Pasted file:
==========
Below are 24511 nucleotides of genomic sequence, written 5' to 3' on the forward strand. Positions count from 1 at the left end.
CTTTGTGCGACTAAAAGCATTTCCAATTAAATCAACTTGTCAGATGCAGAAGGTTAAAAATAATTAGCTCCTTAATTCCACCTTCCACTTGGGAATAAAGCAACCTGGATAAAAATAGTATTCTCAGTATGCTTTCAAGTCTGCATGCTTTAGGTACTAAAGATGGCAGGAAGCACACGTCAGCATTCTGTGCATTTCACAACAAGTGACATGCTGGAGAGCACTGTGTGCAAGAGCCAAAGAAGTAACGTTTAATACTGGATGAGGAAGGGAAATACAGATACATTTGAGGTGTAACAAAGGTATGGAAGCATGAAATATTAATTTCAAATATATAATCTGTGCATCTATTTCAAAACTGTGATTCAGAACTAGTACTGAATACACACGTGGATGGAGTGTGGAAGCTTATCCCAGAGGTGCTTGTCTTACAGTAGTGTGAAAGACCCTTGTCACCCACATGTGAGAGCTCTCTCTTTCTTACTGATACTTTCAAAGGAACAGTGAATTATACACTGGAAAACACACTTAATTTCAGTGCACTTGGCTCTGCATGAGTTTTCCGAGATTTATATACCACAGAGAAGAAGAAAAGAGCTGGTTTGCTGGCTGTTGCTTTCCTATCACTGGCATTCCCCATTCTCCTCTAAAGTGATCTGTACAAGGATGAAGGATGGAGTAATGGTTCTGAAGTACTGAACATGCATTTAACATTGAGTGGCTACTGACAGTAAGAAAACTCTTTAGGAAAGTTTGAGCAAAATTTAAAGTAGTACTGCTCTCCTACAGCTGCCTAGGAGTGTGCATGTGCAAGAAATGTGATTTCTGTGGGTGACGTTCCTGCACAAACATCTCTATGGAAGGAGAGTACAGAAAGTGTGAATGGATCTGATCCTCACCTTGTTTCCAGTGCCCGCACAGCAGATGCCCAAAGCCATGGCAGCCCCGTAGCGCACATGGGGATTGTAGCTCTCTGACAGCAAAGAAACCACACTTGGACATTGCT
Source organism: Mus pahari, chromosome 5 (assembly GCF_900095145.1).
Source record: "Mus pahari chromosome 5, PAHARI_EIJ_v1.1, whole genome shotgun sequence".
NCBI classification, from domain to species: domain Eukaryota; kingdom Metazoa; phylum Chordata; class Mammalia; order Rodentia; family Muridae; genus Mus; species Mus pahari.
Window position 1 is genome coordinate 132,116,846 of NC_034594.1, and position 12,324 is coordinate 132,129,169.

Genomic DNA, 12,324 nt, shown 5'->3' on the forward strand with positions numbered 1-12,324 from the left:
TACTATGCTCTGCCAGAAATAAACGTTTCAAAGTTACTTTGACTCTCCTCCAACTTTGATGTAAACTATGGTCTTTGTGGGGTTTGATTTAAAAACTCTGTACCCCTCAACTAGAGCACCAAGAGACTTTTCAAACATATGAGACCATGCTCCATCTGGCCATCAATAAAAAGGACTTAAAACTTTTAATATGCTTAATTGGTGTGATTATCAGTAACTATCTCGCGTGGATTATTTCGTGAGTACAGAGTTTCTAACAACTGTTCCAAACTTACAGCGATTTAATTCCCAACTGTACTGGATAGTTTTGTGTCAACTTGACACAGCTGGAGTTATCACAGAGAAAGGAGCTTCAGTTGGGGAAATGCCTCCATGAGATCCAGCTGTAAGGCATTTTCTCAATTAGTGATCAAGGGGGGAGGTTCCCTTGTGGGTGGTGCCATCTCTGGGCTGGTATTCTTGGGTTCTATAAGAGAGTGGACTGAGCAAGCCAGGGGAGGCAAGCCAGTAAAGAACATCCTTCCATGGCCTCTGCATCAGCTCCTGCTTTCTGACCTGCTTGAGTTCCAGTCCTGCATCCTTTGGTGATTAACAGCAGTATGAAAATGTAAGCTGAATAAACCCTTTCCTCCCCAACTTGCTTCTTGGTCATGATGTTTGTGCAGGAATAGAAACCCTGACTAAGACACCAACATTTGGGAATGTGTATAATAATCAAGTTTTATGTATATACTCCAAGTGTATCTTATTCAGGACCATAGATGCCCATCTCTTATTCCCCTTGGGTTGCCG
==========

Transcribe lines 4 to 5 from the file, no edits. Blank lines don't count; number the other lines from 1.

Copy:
Source record: "Mus pahari chromosome 5, PAHARI_EIJ_v1.1, whole genome shotgun sequence".
NCBI classification, from domain to species: domain Eukaryota; kingdom Metazoa; phylum Chordata; class Mammalia; order Rodentia; family Muridae; genus Mus; species Mus pahari.